The adopted language of musical instruction is Italian, so it might be appropriate to rename this article “8 terms only musicians and possibly Italians understand.”
The romantic explanation for this is that Italian is a musical sounding language, and using it adds to the beauty of the compositions. However, the reality is that Italian is the chosen language of music because the first person to formalize the writing of notes was an Italian. A thousand years ago, Guido of Arezzo created something similar to the heads-and-stems note representations that we know today.
Over the next few centuries, musicians wanted to add some more detail to their manuscripts, and they started to include some descriptive words — electing to do so in the original manuscript language.
Here, we’re going to look at some of those words (as well as some of the English additions that came later):
This is one of the words describing the speed or tempo that a piece should be played at. Andante means a walking, moderate pace.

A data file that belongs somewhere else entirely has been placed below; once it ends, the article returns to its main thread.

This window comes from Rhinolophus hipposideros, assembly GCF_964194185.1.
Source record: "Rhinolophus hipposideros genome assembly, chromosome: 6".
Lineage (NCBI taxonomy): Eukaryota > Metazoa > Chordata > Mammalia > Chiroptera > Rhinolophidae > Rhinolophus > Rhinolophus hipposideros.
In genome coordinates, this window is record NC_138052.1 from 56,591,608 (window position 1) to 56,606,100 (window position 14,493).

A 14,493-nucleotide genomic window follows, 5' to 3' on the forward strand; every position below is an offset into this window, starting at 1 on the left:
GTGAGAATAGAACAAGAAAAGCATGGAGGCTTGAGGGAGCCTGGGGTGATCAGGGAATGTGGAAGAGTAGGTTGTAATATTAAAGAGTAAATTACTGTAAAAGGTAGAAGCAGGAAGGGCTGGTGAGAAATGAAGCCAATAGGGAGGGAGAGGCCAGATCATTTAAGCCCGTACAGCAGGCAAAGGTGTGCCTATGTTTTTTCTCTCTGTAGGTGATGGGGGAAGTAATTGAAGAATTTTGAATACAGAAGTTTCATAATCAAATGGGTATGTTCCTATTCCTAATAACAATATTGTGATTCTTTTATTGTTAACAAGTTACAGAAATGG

Literally translated, largo means wide or broad. However, in a musical context, largo also relates to pacing and means the piece should be played quite slowly.
Crescendo relates to the volume, or more specifically a volume change. This is where the piece gets louder and louder for the duration of the crescendo. This word has transcended its use in music, and is often used for culminations of multiple events or actions.
The first non-Italian word in this list. The downbeat is the first beat in a bar, often identified by a conductor.
Forte means loud or strong. It is also used outside of music, to describe activities that people are good at. For example “writing about musical terms is my forte.” Fortissimo is even louder or stronger than forte.
No, we’re not talking about the instrument. In musical writing, piano is the opposite of forte, meaning quiet or soft. The fantastic sounding pianissimo is, of course, even quieter or softer.
Every song that you’ve ever heard, or in fact that has ever been composed, has used the same 12 notes – seven letters and five accompanying sharps and flats. The sharps and flats make the corresponding letter note one step higher or lower. A middle C and a high C are seven notes and eight steps apart, hence why those notes are known as an octave.
No, we’re not talking about the bubbly stuff you add to your gin. The tonic is the main note in a scale or key. So, if a piece is in the key of A, then A is the tonic note, as it's the first note in the scale.